I am proud to say that both of my children are now successfully potty trained.
Of course, they are 10 and 8, but I’m here to shine a light for any of you moms who are slogging through the potty training trenches. I know it feels like it will never end. But it will happen eventually, even if you, like me, are really terrible at it.
Actually, my daughter was just about potty trained without too much fuss by age 2 1/2.
And then my son was born, and my daughter seemed to need to work out whatever complex emotions she was feeling about this new brother while hiding behind the couch and pooping her pants.
My life, at that time, seemed overly full of poop. Newborn poop, toddler poop, dog poop. I would have sold my soul to get that girl into big kid underwear. And it didn’t help that the preschool she was set to enter kept notifying me that she MUST BE POTTY TRAINED by the time school started.
I tried everything. I offered bribes. I begged. I demonstrated with dolls. I may have even done some tearful pleading in front of my confused toddler.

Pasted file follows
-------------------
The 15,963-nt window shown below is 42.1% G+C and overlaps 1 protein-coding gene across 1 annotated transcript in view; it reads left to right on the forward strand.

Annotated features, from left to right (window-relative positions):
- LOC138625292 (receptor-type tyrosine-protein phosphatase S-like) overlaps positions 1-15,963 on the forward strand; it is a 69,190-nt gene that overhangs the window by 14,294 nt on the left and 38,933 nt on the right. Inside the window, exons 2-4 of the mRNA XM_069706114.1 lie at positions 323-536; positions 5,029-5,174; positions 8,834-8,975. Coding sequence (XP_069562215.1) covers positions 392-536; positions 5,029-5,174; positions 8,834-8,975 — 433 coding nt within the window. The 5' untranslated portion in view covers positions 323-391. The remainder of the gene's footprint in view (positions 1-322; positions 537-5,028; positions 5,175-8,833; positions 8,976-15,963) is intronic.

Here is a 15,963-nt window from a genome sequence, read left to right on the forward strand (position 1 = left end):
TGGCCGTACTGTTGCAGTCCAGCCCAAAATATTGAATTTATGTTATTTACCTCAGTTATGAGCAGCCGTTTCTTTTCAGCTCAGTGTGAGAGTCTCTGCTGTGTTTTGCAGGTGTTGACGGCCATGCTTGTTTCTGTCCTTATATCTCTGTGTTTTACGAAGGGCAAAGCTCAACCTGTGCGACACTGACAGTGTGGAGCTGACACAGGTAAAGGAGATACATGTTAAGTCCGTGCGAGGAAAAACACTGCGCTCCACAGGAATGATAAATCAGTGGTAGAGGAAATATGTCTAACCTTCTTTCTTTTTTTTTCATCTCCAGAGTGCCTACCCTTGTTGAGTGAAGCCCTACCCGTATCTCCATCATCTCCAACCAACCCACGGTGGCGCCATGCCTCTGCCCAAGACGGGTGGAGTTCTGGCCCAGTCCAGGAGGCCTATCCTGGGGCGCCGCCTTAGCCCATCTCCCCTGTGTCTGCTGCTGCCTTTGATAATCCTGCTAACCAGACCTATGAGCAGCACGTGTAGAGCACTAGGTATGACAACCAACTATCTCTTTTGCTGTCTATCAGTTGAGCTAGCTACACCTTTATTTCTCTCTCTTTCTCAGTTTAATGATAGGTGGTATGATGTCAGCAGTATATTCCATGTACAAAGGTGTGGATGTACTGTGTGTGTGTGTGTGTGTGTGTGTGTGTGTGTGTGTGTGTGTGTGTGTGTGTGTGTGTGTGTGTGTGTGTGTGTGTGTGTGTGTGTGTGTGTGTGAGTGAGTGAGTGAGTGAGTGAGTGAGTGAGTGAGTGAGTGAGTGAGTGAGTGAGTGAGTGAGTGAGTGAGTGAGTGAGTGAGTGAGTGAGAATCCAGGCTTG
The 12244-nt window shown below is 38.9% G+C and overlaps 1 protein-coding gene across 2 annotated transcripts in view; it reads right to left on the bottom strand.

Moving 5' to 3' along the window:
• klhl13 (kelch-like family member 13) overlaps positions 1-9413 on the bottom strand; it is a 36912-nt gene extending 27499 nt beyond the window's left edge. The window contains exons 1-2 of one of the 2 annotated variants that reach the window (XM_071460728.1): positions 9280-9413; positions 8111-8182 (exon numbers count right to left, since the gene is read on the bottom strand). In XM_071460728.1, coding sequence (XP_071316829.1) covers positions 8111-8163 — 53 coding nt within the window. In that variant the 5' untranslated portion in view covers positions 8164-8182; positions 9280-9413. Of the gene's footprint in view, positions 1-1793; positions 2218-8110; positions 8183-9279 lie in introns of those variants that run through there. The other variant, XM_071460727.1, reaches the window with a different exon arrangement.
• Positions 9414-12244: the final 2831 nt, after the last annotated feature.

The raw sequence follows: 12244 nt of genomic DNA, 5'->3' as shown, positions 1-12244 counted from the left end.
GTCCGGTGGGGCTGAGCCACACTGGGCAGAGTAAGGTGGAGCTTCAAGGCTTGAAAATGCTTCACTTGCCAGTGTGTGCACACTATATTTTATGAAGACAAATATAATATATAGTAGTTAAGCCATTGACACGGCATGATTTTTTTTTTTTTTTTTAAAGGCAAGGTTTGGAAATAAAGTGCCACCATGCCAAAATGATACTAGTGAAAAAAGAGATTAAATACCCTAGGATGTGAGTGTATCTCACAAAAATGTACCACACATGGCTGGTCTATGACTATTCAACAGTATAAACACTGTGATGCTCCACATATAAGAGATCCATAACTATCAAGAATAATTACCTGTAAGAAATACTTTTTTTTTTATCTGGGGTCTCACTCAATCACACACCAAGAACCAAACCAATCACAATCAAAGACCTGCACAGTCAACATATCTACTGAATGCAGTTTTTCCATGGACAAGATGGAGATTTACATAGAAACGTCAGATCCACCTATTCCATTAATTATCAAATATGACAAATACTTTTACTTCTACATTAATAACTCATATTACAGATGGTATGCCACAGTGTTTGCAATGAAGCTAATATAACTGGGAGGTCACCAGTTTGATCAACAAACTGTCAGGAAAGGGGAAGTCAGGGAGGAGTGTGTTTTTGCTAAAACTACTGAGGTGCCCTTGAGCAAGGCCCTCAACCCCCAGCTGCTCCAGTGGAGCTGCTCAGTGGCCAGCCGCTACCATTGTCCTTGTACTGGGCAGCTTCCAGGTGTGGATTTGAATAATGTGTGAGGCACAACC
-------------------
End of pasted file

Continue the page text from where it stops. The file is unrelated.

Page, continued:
I am not proud of it, but it’s true.
We tried the thing where she went naked for three days straight while I chased her around with the baby potty she refused to use and cleaned the poop off the carpet and the concrete patio.
We stopped this nonsense after she followed our dog underneath the canopy of our giant spruce tree and they pooped, simultaneously, on opposite sides of the trunk.
Finally, I read somewhere about letting the kid pick out “special undies” with her favorite characters on them. The idea was that she would be so horrified by the idea of soiling Cinderella that she would make it to the potty.
We went to Target, and as we were picking out the inevitable princess undies, she peed on the floor in the aisle (motherhood is really so humbling sometimes). But we made it home, discussed the importance of keeping Cinderella feces free, and I turned her loose to play.
Sure enough, about 30 minutes later, I heard the tell tale grunting. My girl, age 3, came out from behind the couch with a big steaming load in her pants, looked up at me with tragically sad eyes, and said, “Poor Cinderella.”
We made it through. It took longer than I ever imagined, but we managed it before kindergarten, and that felt like success.
When it was my boy’s turn, I wanted nothing to do with potty training but felt obligated to do something. So I put a jar full of skittles on the shelf in the bathroom and told him he could have 2 for poop and 1 for pee, and he got the job done all by himself in a few short months.
I think we can all agree there is a lesson here, and that lesson for all potty training moms is that at least you are better at it than I was. Hang in there.